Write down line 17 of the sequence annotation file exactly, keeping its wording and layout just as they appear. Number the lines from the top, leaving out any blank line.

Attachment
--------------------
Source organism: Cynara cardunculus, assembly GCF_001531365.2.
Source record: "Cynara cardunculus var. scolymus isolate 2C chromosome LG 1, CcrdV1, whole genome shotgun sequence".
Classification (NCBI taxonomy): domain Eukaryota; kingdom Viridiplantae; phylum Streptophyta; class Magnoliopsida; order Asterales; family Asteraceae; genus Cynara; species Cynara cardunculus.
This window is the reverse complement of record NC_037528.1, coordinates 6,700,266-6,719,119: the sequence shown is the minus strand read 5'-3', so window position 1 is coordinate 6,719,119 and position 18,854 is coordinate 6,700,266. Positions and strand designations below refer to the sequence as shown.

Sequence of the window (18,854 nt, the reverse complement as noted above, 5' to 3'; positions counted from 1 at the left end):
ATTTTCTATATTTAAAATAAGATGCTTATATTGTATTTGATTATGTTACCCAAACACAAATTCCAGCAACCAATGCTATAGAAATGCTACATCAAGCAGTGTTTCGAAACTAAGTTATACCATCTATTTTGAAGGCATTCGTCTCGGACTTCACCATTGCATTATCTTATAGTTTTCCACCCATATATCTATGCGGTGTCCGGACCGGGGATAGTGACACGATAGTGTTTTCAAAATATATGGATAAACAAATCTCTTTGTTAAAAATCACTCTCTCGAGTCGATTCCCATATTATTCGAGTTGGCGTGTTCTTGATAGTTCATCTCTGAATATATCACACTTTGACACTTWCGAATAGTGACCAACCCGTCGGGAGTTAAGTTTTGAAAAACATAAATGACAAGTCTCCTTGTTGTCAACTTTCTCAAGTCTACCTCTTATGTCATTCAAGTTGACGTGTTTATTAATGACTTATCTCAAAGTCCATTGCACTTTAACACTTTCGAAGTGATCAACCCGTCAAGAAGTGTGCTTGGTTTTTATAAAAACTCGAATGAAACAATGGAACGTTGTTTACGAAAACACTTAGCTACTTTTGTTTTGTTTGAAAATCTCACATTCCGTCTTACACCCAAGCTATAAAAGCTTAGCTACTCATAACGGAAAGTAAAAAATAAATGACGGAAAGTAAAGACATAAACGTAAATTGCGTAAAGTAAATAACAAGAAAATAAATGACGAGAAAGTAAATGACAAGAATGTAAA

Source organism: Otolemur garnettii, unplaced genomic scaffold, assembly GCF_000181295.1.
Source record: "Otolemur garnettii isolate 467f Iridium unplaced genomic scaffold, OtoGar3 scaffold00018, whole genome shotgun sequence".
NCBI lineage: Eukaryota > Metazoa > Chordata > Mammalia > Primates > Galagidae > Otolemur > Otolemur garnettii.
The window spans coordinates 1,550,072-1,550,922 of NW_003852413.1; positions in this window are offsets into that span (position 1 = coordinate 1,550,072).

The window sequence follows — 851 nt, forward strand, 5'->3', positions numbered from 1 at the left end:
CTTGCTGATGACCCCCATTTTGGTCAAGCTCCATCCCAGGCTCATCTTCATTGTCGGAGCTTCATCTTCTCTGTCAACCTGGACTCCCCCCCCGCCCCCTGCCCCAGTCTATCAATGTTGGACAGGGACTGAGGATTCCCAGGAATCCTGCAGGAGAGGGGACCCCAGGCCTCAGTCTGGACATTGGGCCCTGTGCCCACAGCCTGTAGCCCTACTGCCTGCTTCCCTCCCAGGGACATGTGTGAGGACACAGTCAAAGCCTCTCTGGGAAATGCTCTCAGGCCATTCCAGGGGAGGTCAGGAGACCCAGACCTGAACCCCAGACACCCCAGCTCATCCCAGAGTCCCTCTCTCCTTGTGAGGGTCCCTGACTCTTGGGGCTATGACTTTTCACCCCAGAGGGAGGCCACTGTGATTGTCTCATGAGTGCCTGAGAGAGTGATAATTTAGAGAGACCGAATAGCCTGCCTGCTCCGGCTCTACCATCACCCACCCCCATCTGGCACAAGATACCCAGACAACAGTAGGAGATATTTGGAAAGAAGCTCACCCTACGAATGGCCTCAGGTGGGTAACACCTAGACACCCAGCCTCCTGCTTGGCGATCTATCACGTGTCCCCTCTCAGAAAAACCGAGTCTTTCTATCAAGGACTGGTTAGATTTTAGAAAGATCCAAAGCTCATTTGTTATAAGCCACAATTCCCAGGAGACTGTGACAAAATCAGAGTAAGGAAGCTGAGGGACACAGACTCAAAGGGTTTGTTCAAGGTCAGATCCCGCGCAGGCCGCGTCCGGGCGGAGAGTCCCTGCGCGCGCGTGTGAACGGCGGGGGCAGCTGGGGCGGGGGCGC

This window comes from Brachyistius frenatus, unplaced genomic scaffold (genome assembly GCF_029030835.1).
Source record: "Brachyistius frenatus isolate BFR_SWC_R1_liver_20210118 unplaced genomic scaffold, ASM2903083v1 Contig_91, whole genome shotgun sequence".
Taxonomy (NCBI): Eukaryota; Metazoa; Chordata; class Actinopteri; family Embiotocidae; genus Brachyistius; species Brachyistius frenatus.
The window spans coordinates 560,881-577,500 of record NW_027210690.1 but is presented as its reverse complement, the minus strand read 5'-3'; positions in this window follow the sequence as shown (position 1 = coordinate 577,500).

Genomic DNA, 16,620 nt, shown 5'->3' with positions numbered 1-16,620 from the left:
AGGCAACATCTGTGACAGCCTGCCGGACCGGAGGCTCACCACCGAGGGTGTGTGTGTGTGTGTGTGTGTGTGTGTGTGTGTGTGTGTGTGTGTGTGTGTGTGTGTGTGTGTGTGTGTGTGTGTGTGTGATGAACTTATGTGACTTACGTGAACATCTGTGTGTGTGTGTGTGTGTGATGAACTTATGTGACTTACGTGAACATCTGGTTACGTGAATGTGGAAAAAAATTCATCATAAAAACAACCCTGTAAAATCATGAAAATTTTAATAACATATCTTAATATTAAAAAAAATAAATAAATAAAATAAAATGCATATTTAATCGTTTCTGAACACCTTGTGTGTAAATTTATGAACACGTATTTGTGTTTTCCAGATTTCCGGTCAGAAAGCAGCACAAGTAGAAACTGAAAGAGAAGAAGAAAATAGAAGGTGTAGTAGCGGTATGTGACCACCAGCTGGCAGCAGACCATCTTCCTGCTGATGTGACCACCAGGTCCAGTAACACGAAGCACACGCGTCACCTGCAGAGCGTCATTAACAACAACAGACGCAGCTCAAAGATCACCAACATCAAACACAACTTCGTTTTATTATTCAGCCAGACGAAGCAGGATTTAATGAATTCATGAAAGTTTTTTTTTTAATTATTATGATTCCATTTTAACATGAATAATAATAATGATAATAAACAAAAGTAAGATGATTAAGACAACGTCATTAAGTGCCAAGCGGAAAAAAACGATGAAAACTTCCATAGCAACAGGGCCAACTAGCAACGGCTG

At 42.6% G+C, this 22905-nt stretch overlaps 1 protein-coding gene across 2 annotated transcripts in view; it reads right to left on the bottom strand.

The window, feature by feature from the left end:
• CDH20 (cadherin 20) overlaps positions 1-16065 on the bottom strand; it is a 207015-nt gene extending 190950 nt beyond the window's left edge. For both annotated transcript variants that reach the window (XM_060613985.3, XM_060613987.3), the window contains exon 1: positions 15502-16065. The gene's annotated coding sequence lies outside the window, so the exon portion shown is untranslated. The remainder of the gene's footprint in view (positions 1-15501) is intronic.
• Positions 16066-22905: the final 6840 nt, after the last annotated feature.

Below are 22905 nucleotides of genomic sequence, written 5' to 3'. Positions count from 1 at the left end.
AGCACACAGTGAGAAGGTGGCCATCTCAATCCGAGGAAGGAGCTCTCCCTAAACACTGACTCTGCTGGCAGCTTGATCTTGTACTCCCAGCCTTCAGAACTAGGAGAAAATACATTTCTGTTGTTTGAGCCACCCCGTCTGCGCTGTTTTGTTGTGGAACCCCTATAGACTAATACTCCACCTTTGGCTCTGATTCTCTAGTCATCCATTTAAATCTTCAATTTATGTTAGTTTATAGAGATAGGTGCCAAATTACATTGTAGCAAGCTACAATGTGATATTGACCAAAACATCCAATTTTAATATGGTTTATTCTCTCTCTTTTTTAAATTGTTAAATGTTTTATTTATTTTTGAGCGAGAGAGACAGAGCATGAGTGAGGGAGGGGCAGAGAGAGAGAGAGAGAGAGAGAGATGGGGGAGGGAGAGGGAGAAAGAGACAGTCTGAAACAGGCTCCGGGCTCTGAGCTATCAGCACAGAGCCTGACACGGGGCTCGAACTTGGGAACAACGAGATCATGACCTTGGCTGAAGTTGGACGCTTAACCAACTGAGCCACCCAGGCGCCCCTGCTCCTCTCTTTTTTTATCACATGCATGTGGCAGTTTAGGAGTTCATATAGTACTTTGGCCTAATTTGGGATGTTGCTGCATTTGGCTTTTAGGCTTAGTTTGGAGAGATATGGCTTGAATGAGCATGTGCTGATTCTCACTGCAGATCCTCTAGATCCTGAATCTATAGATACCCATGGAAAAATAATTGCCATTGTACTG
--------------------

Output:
Genomic DNA, 16,620 nt, shown 5'->3' with positions numbered 1-16,620 from the left: